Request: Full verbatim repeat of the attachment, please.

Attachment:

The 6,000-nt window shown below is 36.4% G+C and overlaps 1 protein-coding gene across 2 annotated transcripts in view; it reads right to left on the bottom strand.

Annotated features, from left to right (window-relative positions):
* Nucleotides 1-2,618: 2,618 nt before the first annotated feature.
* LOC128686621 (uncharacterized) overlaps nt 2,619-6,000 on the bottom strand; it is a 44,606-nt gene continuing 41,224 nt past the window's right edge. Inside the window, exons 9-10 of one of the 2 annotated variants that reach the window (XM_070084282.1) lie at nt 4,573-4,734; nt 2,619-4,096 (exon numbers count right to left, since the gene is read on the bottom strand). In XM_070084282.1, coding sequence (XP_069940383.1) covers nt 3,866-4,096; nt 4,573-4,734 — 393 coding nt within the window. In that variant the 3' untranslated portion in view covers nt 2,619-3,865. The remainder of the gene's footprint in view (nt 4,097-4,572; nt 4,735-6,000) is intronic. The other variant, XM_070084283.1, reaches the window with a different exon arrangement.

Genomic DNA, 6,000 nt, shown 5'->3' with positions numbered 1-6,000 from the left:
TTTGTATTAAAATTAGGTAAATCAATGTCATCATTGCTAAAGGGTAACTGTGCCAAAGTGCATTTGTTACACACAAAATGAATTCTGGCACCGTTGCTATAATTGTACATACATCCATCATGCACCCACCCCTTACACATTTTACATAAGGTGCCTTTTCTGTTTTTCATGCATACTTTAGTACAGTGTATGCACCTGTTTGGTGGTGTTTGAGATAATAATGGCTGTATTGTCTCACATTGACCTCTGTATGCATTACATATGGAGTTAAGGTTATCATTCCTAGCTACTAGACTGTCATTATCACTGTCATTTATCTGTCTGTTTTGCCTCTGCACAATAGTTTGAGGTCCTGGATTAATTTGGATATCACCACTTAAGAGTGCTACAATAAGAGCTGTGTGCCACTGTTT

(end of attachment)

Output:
The 6,000-nt window shown below is 36.4% G+C and overlaps 1 protein-coding gene across 2 annotated transcripts in view; it reads right to left on the bottom strand.

Annotated features, from left to right (window-relative positions):
* Nucleotides 1-2,618: 2,618 nt before the first annotated feature.
* LOC128686621 (uncharacterized) overlaps nt 2,619-6,000 on the bottom strand; it is a 44,606-nt gene continuing 41,224 nt past the window's right edge. Inside the window, exons 9-10 of one of the 2 annotated variants that reach the window (XM_070084282.1) lie at nt 4,573-4,734; nt 2,619-4,096 (exon numbers count right to left, since the gene is read on the bottom strand). In XM_070084282.1, coding sequence (XP_069940383.1) covers nt 3,866-4,096; nt 4,573-4,734 — 393 coding nt within the window. In that variant the 3' untranslated portion in view covers nt 2,619-3,865. The remainder of the gene's footprint in view (nt 4,097-4,572; nt 4,735-6,000) is intronic. The other variant, XM_070084283.1, reaches the window with a different exon arrangement.

Genomic DNA, 6,000 nt, shown 5'->3' with positions numbered 1-6,000 from the left:
TTTGTATTAAAATTAGGTAAATCAATGTCATCATTGCTAAAGGGTAACTGTGCCAAAGTGCATTTGTTACACACAAAATGAATTCTGGCACCGTTGCTATAATTGTACATACATCCATCATGCACCCACCCCTTACACATTTTACATAAGGTGCCTTTTCTGTTTTTCATGCATACTTTAGTACAGTGTATGCACCTGTTTGGTGGTGTTTGAGATAATAATGGCTGTATTGTCTCACATTGACCTCTGTATGCATTACATATGGAGTTAAGGTTATCATTCCTAGCTACTAGACTGTCATTATCACTGTCATTTATCTGTCTGTTTTGCCTCTGCACAATAGTTTGAGGTCCTGGATTAATTTGGATATCACCACTTAAGAGTGCTACAATAAGAGCTGTGTGCCACTGTTT